Ruth Cox

This box belonged to Ruth Cox who was born a slave on December 18, 1818 in Talbot County, Maryland. After escaping from slavery around the age of 21 she attended a meeting held by Frederick Douglass, the famous African-American Abolitionist and orator. It is told that, upon initially seeing Ruth, Frederick believed she was his long lost sister although he soon realized she was not. Nonetheless, he invited her to come and live with his family in Lynn, Massachusetts. Ruth lived with the Douglass family as an adopted sister for a number of years . She helped Douglass’s wife Anna with the children and with correspondence because Ruth was literate and Anna was not. When Douglass was away, he would send letters for Ruth to read to Anna, along with letters to Ruth directly.

Ruth Cox's box [11940-2]

Ruth Cox's box, closed [11940-1]

Ruth Cox tintype [11941]



In 1847, Ruth married Perry Francis Adams and had three children. In 1884, after the death of her husband, Ruth moved to Nebraska with her daughter and son-in-law. Although they lost touch over the years, Douglass never forgot Ruth and later in his life began to search for her. In the early 1890s, he found word of her in a Norfolk, Nebraska newspaper which noted that the VanDerZee family had left their farm (her son-in-law’s name) and moved to Lincoln. In 1893, Douglass traveled to Nebraska to look for her but was unsuccessful in his search. He eventually regained contact with her via letter and they corresponded until his death in 1894. Ruth died in 1900 in Lincoln and is buried in Wyuka cemetery.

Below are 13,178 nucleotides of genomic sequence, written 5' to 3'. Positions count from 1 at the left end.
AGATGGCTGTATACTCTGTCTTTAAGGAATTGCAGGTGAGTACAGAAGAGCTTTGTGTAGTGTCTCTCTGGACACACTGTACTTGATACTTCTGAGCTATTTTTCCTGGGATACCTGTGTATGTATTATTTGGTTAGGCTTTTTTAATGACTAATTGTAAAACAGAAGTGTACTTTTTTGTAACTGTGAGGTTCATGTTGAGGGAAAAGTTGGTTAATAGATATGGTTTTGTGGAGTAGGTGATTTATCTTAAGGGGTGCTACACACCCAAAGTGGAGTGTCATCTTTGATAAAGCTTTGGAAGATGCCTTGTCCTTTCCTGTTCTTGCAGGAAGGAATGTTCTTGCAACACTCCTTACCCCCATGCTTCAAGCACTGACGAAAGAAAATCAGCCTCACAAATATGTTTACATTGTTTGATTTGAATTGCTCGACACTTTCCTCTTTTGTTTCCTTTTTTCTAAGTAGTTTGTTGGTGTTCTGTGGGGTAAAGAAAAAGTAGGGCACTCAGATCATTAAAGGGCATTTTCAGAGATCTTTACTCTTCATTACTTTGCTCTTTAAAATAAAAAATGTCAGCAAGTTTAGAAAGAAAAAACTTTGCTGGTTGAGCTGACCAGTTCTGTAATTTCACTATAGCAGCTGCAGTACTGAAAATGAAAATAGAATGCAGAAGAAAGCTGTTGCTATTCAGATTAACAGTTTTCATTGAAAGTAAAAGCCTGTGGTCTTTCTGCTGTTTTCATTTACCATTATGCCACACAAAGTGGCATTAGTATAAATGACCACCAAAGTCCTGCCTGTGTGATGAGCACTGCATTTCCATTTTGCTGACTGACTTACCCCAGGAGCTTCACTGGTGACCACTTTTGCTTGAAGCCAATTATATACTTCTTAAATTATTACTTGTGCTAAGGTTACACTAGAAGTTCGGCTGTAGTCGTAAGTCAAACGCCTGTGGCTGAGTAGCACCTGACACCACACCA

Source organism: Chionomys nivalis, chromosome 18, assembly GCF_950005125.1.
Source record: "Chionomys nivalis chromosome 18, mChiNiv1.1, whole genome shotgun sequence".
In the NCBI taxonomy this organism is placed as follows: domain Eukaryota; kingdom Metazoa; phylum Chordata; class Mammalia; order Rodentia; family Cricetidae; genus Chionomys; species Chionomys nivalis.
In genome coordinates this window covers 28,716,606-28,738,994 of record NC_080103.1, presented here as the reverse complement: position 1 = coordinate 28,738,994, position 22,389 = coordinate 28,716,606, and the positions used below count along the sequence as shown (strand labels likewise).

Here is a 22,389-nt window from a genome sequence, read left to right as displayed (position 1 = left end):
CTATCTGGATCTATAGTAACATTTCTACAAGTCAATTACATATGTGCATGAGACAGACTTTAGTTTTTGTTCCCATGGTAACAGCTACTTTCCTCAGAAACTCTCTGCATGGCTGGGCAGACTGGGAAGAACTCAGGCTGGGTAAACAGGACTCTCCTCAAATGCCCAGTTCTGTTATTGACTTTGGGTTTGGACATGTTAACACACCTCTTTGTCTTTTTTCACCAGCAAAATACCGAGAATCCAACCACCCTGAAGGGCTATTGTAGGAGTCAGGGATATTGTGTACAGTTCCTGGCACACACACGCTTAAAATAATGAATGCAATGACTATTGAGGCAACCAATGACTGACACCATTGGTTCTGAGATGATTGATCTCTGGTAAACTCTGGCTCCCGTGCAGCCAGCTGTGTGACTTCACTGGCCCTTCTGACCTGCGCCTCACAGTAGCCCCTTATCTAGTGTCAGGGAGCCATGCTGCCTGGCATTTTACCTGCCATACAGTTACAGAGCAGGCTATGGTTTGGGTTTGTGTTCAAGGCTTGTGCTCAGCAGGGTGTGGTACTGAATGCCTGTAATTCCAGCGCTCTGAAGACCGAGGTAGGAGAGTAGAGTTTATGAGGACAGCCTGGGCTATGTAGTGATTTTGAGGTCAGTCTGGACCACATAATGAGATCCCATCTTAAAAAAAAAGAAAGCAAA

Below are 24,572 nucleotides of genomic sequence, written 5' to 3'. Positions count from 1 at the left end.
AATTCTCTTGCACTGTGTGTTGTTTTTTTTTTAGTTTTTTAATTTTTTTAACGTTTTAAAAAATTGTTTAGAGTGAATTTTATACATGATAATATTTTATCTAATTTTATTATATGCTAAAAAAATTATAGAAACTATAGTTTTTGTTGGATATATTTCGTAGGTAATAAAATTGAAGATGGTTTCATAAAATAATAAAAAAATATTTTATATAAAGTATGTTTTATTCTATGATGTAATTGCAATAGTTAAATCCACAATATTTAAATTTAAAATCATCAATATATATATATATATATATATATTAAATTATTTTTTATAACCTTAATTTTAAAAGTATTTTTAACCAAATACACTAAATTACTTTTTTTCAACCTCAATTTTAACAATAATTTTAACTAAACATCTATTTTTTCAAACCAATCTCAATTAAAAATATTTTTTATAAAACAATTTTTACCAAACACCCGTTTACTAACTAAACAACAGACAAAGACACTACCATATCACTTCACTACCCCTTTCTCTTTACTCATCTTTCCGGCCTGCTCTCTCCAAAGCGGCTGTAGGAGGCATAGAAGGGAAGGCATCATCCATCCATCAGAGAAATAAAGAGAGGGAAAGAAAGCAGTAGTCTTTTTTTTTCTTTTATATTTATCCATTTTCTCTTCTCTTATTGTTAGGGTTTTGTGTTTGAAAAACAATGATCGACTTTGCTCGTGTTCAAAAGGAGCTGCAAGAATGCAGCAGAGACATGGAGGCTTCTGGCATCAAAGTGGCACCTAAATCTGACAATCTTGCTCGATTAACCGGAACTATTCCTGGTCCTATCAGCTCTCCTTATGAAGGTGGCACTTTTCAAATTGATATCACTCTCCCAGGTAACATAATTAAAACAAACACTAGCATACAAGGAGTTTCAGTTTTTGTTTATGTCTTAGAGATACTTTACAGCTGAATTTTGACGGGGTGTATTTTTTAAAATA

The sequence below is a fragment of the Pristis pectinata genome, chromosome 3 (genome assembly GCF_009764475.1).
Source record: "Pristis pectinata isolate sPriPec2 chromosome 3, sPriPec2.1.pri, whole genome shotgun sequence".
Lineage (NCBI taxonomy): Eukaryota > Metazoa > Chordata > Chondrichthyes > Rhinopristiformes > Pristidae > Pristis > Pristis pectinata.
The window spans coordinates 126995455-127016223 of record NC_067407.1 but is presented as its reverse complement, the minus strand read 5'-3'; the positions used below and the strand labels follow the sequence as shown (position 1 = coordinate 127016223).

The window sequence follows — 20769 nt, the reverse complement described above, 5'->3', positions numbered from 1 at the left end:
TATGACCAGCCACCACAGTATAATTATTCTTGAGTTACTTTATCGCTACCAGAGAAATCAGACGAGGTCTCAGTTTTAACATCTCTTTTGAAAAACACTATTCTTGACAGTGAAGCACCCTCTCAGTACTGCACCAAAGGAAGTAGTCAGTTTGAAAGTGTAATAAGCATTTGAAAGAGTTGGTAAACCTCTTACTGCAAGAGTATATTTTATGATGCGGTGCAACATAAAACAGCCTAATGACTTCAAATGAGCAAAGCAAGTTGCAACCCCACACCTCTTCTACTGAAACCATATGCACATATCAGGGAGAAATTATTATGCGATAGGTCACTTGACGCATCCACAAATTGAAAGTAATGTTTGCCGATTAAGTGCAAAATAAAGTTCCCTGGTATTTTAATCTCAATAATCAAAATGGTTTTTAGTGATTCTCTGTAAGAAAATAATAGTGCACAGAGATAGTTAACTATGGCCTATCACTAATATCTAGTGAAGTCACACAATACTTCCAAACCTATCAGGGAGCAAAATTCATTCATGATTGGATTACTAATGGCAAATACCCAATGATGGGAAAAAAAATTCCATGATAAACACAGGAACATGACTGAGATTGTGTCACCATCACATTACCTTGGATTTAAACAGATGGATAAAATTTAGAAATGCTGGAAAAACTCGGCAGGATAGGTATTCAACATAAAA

This box was a gift to Ruth from Frederick Douglass. An 1847 letter to Ruth, postmarked in Belfast, describes the “beautiful work box” he bought for her in London.


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